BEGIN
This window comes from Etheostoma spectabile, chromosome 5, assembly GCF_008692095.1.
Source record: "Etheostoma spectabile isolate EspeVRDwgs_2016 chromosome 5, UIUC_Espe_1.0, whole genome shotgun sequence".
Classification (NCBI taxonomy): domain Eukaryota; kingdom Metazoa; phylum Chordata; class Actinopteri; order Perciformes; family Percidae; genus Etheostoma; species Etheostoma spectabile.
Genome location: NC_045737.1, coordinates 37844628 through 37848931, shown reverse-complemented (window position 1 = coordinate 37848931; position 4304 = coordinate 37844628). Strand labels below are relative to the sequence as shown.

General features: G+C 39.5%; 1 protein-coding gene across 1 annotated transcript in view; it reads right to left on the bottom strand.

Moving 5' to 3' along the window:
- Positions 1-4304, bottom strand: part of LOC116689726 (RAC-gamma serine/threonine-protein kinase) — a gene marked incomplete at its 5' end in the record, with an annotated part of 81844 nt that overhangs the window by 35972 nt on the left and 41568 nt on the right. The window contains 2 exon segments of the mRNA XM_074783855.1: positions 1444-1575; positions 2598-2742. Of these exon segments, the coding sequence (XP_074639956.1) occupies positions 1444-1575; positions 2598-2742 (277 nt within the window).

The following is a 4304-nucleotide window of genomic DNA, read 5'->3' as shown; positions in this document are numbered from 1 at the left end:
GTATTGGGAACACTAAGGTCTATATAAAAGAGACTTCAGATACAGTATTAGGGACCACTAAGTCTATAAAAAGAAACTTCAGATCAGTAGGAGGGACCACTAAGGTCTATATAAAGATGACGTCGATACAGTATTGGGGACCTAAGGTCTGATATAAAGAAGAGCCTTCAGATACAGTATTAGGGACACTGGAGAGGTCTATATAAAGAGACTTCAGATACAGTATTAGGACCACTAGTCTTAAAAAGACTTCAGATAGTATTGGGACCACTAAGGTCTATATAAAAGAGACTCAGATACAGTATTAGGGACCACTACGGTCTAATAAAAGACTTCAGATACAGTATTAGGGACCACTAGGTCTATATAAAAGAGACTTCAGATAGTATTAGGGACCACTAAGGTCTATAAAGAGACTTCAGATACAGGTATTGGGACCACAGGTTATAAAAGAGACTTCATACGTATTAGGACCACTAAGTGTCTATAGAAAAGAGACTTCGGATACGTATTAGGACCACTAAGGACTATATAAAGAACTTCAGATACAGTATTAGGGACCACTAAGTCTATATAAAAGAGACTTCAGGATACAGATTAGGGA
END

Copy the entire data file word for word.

This window comes from Etheostoma spectabile, chromosome 5, assembly GCF_008692095.1.
Source record: "Etheostoma spectabile isolate EspeVRDwgs_2016 chromosome 5, UIUC_Espe_1.0, whole genome shotgun sequence".
Classification (NCBI taxonomy): domain Eukaryota; kingdom Metazoa; phylum Chordata; class Actinopteri; order Perciformes; family Percidae; genus Etheostoma; species Etheostoma spectabile.
Genome location: NC_045737.1, coordinates 37844628 through 37848931, shown reverse-complemented (window position 1 = coordinate 37848931; position 4304 = coordinate 37844628). Strand labels below are relative to the sequence as shown.

General features: G+C 39.5%; 1 protein-coding gene across 1 annotated transcript in view; it reads right to left on the bottom strand.

Moving 5' to 3' along the window:
- Positions 1-4304, bottom strand: part of LOC116689726 (RAC-gamma serine/threonine-protein kinase) — a gene marked incomplete at its 5' end in the record, with an annotated part of 81844 nt that overhangs the window by 35972 nt on the left and 41568 nt on the right. The window contains 2 exon segments of the mRNA XM_074783855.1: positions 1444-1575; positions 2598-2742. Of these exon segments, the coding sequence (XP_074639956.1) occupies positions 1444-1575; positions 2598-2742 (277 nt within the window).

The following is a 4304-nucleotide window of genomic DNA, read 5'->3' as shown; positions in this document are numbered from 1 at the left end:
GTATTGGGAACACTAAGGTCTATATAAAAGAGACTTCAGATACAGTATTAGGGACCACTAAGTCTATAAAAAGAAACTTCAGATCAGTAGGAGGGACCACTAAGGTCTATATAAAGATGACGTCGATACAGTATTGGGGACCTAAGGTCTGATATAAAGAAGAGCCTTCAGATACAGTATTAGGGACACTGGAGAGGTCTATATAAAGAGACTTCAGATACAGTATTAGGACCACTAGTCTTAAAAAGACTTCAGATAGTATTGGGACCACTAAGGTCTATATAAAAGAGACTCAGATACAGTATTAGGGACCACTACGGTCTAATAAAAGACTTCAGATACAGTATTAGGGACCACTAGGTCTATATAAAAGAGACTTCAGATAGTATTAGGGACCACTAAGGTCTATAAAGAGACTTCAGATACAGGTATTGGGACCACAGGTTATAAAAGAGACTTCATACGTATTAGGACCACTAAGTGTCTATAGAAAAGAGACTTCGGATACGTATTAGGACCACTAAGGACTATATAAAGAACTTCAGATACAGTATTAGGGACCACTAAGTCTATATAAAAGAGACTTCAGGATACAGATTAGGGA